"It would be too long a job to paint the car before we could be spotted," I said. "I think we must just hope for the best, and show a bold face. I shouldn't be surprised if we'd get through all right somehow. Perhaps, if there was much money in your aunt's purse, miss, the peasants would prefer keeping their mouths shut and sticking to that than mixing themselves up with the police and perhaps losing what they might have had, like the dog with his meat in the fable."

"There were about a hundred francs in my purse," announced Aunt Mary.

"If they do catch us, what then?" the girl asked.

I explained the state of the case as I had argued it out to myself.

"Oh, well," sighed Miss Randolph, "I suppose we can't do better than take your advice, but this isn't a nice adventure. I do hate feeling guilty—like an escaping criminal, with every hand against me. And I loathe suspense; I always want to know the worst. When shall we be sure what the peasants have made up their minds to do?"

"Well," I said, "in less than an hour, if all goes well, we ought to be at the octroi station outside Carcassonne, and if we are 'wanted' by the police we shall know it fast enough, because they will—er—try to stop us there."

"Then I hope all won't go well," moaned Miss Randolph. She who had been so brave when forty peasants threatened us with words, stones, and even knives, was crushed under the vague menace of the law. "If only we could arrive after dark we might flash through before the octroi people knew. Let's arrive after dark," she exclaimed eagerly. "It's getting on towards four now. Let's stop—since we've been perfectly certain for ages that no one was attempting to follow us—and—and deliberately have tea by the roadside. If we do that we can easily pass the time, so as not to arrive at the octroi until half-past five, when it will be dark. It's moonlight, but the moon doesn't rise now till six or after."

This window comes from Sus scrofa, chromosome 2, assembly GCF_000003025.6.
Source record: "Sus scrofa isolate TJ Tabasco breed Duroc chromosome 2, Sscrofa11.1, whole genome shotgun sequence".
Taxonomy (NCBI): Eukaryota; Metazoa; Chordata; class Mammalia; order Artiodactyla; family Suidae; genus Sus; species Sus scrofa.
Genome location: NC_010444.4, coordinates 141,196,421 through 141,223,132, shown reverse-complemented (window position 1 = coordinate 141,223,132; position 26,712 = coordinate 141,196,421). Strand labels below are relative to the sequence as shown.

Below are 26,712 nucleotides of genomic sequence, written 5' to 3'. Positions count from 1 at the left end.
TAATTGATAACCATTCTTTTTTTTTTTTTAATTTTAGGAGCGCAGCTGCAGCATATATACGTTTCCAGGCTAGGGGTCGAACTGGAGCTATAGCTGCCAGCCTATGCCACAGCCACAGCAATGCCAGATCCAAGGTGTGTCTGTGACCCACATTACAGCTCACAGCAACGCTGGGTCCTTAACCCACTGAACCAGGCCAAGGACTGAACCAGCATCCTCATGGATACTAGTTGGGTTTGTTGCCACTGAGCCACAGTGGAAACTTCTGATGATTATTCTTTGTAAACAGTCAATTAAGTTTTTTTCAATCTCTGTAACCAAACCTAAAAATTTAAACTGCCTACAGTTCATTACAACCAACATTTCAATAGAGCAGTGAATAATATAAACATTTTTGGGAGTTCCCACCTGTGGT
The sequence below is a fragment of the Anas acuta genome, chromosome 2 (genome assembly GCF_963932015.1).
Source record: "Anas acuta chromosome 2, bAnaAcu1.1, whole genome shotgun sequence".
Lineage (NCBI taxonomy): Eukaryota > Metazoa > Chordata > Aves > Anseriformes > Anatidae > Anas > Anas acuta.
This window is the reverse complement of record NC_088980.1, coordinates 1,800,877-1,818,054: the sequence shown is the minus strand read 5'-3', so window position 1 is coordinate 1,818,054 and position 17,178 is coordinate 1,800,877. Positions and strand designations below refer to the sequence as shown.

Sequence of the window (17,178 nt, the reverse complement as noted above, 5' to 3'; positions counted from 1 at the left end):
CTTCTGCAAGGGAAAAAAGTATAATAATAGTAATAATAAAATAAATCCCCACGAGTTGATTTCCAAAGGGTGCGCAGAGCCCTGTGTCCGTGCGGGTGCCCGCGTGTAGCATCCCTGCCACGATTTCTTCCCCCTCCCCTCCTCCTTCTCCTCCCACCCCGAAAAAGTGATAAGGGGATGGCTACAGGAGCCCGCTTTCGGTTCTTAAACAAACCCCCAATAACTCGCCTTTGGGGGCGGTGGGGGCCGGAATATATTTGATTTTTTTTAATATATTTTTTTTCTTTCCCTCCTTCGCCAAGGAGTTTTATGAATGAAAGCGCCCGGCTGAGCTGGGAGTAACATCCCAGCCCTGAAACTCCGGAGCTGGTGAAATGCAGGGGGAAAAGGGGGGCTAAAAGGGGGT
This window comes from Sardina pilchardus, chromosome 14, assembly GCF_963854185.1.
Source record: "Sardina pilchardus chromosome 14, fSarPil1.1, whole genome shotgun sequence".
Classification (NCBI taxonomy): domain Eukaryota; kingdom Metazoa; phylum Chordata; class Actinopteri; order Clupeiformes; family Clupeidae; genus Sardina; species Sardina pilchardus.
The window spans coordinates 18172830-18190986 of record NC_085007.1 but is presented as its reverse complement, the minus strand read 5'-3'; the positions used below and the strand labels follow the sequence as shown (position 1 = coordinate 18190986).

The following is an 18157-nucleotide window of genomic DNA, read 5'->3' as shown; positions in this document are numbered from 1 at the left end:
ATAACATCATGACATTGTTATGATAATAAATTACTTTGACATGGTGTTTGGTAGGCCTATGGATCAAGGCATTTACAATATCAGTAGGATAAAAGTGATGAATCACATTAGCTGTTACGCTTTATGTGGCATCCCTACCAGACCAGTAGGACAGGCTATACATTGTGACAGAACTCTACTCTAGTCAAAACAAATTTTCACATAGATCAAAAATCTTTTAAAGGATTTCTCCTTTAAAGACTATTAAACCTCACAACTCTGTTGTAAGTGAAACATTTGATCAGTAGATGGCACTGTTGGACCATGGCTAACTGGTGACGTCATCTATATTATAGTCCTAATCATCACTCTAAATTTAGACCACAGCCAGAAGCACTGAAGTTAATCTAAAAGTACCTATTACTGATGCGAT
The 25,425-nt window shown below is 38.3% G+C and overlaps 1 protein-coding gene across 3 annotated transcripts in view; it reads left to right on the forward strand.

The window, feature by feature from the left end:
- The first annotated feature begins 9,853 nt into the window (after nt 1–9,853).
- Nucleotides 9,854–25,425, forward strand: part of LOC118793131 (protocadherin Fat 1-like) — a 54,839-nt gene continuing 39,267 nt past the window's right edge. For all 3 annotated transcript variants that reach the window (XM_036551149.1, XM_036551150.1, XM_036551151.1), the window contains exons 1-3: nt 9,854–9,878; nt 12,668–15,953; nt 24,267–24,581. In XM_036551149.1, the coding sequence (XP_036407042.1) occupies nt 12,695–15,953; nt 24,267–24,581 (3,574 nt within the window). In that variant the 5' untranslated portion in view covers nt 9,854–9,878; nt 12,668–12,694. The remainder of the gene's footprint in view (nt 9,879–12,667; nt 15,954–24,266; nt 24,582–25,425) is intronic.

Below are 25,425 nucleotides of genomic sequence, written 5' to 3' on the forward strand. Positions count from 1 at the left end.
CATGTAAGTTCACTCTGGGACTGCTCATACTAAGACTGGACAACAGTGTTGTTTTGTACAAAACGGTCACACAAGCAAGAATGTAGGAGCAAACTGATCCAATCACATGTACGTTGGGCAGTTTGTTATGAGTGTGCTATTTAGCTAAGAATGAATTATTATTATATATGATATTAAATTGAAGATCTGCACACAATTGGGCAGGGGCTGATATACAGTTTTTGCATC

"We could do that certainly," I said, "and we might get through without being nabbed. If we succeed, we might rush on through Carcassonne, instead of stopping there to-night; for the farther away we get and the more towns we can say we've passed through without being detained, the better for our chances of ultimate escape."

"But I don't want to miss Carcassonne," she objected. "You've told me so much about the place that I've been looking forward to it more than to almost anything else."

So had I, if the truth were known, but I had looked forward to visiting Carcassonne with her before I had "drunk and seen the spider." In other words, before Mr. Payne had joined our party. However, I couldn't bear to have her disappointed, for his fault, too; besides, I'm vain enough to like hearing from her lips the flattering words, "Brown, you are so resourceful!" Therefore I stirred up my brains in the effort to be resourceful now.

"We might hide the car in Carcassonne if we could once get in," I mysteriously suggested; "then you could steal up on foot to the cité by moonlight, and when you'd had your fill of sight-seeing steal back to the car again and make a rush for it."

"Splendid!" cried Miss Randolph, clapping her hands. Behold, I had made a hit!

The car was stopped, the tea-basket got out, and who so indispensable as the late despised Brown? Brown it was who went to a cottage hard by and procured drinking-water, since, not expecting to stop, we had come out unprovided. Brown it was who saved the methylated spirit from upsetting, and Brown was rewarded presently with an excellent cup of tea, into which Miss Randolph had dropped two lumps of sugar with her own blessed little pink-tipped fingers. As a matter of fact, in ordinary circumstances sugar in tea is medicinal to my taste; but when that angel sat with a lump between her fingers asking how many I would have, though she had just let Jimmy Sherlock put in his own, I would have said half a dozen, if that would have left any over for her. And if the taste was medicinal, why, it had a curative effect on my injured feelings.